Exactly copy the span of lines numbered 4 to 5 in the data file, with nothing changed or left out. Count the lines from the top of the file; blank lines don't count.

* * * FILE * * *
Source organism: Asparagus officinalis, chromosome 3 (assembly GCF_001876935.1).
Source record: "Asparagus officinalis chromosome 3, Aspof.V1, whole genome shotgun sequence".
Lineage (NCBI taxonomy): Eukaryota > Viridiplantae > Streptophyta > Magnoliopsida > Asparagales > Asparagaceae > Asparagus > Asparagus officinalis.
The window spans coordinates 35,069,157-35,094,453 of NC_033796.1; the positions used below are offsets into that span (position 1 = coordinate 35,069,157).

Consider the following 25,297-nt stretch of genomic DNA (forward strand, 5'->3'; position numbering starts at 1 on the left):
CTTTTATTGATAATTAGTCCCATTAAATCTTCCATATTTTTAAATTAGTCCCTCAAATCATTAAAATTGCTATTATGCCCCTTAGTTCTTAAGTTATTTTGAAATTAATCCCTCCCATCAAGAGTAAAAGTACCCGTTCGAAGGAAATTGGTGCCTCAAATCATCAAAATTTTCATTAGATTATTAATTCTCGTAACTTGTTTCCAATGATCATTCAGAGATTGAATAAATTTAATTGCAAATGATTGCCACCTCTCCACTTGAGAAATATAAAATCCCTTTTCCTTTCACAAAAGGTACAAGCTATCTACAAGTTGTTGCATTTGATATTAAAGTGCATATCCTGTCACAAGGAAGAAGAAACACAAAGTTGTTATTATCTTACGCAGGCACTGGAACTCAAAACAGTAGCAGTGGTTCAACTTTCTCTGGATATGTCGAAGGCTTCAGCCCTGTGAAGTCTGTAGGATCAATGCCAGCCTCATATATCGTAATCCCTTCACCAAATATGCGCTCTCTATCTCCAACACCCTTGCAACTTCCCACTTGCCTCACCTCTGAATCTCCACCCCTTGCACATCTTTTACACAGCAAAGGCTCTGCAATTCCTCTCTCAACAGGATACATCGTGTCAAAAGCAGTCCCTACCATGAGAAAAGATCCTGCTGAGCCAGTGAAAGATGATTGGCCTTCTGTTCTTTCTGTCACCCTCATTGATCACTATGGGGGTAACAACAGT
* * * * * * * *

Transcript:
The window spans coordinates 35,069,157-35,094,453 of NC_033796.1; the positions used below are offsets into that span (position 1 = coordinate 35,069,157).

Consider the following 25,297-nt stretch of genomic DNA (forward strand, 5'->3'; position numbering starts at 1 on the left):